What is a good "first time" sewing machine?

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on 1 Jul 2010 9:27 AM

I am planning on buying a sewing machine for the first time and I am REALLY confused on what type to buy. I am a beginner but am interested in learning how to quilt and make more complex projects.

Does anyone have any suggestions on machines? I was thinking a Brother 80 stitch SQ900 model?? Or the Brother CS 6000i?

Money is an issue but I also want a good machine.

Any help would be greatly appreciated!!!

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Dale Kathryn wrote
on 1 Jul 2010 1:36 PM

I am not familiar with Brother machines, and I am not recommending any one brand over another. However, what I DO recommend is that you purchase your machine from a dealer, not a "big box" store. The dealer will probably give you lessons in how to best use the features of your machine. I would suggest a machine with feed dogs that can be dropped and a needle-down position - both features are necessary if you plan to do free-motion sewing. Buy the very best quality you can afford. Perhaps your dealer may even have a "like new" reconditioned machine that would be just perfect! Good luck and let us know what you get! 


"To create one's own world in any of the arts takes courage." - Georgia O'Keeffe

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ckquilter wrote
on 2 Jul 2010 12:18 AM

hi melissa

listening to other people's suggestions is a good start - but..............

even better, is for you to do your own research.

1. make a list of the things you want your new machine to be able to do

2. make small samples to take with you - of the things on your list. for example,

you want to do free motion quilting - you need several small (say 10 or 12 inch square) mini quilts - back, batt and top. and you need to take the thread you plan on using for quilting.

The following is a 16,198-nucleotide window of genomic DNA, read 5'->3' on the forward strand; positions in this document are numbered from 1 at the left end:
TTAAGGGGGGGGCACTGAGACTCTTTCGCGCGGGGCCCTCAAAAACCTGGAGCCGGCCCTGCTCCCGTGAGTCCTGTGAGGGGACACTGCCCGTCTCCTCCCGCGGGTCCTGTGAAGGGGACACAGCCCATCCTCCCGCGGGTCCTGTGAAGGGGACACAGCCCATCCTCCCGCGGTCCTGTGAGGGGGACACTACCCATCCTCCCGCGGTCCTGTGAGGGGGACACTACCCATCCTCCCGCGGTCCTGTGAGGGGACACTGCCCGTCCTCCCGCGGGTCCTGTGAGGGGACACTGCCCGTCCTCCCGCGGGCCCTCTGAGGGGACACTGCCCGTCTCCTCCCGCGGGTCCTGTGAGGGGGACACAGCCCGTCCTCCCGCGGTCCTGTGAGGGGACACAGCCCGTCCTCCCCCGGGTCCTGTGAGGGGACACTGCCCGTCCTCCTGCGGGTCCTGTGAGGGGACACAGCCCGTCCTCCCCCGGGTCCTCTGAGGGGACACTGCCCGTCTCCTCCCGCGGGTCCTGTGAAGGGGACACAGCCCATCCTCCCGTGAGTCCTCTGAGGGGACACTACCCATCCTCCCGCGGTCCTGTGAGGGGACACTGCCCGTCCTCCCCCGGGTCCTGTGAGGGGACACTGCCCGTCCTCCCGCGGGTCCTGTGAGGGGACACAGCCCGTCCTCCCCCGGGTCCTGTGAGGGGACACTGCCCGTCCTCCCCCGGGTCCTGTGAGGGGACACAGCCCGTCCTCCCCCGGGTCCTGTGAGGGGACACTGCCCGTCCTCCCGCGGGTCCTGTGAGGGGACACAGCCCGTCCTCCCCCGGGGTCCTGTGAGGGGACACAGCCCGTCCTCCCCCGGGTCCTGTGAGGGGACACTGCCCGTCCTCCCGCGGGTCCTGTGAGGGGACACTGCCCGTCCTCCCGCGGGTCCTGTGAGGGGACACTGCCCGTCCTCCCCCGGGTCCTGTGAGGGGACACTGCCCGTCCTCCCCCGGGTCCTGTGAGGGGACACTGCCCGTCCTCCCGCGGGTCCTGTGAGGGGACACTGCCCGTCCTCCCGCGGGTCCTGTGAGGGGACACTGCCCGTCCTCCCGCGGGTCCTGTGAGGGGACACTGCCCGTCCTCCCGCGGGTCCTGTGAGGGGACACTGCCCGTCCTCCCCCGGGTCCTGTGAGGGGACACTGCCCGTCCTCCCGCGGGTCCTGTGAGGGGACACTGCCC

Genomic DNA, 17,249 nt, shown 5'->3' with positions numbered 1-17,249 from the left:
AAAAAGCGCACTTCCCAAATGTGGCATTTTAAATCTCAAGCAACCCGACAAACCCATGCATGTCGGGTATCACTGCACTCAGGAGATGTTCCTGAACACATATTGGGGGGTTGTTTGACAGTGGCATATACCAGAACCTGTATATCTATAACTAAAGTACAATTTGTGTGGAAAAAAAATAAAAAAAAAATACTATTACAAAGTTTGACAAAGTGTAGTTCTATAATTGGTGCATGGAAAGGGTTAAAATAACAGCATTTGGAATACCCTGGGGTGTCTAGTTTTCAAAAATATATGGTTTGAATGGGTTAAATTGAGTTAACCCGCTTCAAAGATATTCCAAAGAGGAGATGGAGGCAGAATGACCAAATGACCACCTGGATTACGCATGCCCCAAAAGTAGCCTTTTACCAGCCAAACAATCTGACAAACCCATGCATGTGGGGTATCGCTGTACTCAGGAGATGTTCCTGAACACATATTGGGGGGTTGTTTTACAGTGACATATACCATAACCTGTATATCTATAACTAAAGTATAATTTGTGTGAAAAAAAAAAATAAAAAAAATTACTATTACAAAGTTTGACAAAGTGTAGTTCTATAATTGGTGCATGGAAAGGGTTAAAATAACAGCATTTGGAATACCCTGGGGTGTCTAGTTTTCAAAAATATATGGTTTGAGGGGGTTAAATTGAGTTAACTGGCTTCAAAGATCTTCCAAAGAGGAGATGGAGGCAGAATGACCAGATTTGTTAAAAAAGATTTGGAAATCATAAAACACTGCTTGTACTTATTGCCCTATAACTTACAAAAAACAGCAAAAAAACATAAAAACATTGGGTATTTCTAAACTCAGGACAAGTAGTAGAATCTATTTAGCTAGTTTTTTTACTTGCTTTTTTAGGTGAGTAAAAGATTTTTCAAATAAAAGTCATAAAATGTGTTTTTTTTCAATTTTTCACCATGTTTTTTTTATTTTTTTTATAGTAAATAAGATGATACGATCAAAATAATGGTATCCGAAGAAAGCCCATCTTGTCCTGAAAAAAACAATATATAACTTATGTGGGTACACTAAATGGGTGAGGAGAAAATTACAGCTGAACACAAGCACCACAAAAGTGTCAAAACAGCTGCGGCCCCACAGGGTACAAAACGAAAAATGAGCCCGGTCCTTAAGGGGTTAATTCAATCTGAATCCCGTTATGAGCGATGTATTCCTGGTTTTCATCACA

you want to do satin stitched applique  ? fuse some shapes to your background fabric. add stabilizer. take YOUR thread along. and use YOUR thread.

want to use metallic threads? again, take YOUR thread along.

make sure you use the walking foot.

also, does the machine have a straight stitch needle plate available? you will want it for the best quality free motion quilting.

does it have needle up/down?   can you drop the feed dogs - or do you have to cover them with a plate (yuck)

can you adjust the pressure of the presser foot ? very important if you want to go from stitching free motion embroidery to quilting with a thick batt or doing trapunto on the machine.

it will take several days - depending on how many machines you try. a good dealer (and don't buy from any other source - it will just be a bigger hassle later on) will let you spend as much time as you want/need on any machine.  do it all - have them show you how - but then, you must - thread the machine, wind bobbins, sew with metallic thread, change needles, change presser feet, adjust tension on both needle and bobbin case. want to use thick thread in the bobbin - do it.  do satin stitching - with your thread. do buttonhole stitching. do free motion embroidery and quilting - using your samples and your thread.

want machine embroidery - use it while there. 

have any special or particular things you want to try - make your samples to sew on and take them with you.

if you find a dealer who won't spend the time to explain things, or won't let you use any machine you are interested in - run (don't walk) to the next dealer.

and after several days, and test driving at least half dozen machines - you will know exactly which one you want - and which dealer you like, as well.

hope that helps                         ckquilter

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BPParis wrote
on 2 Jul 2010 1:37 PM

I agree with the above posts.  I did get an expensive machine and have used it to death.  My problem now is that I live a long way from a big city and do not have a dealer nearby.  I have had to learn to clean and service and troubleshoot my own machine because it would be very expensive to mail it off, plus I would have to be without my "baby" for weeks.  You might consider a beginning machine that has at least one dealer nearby. 

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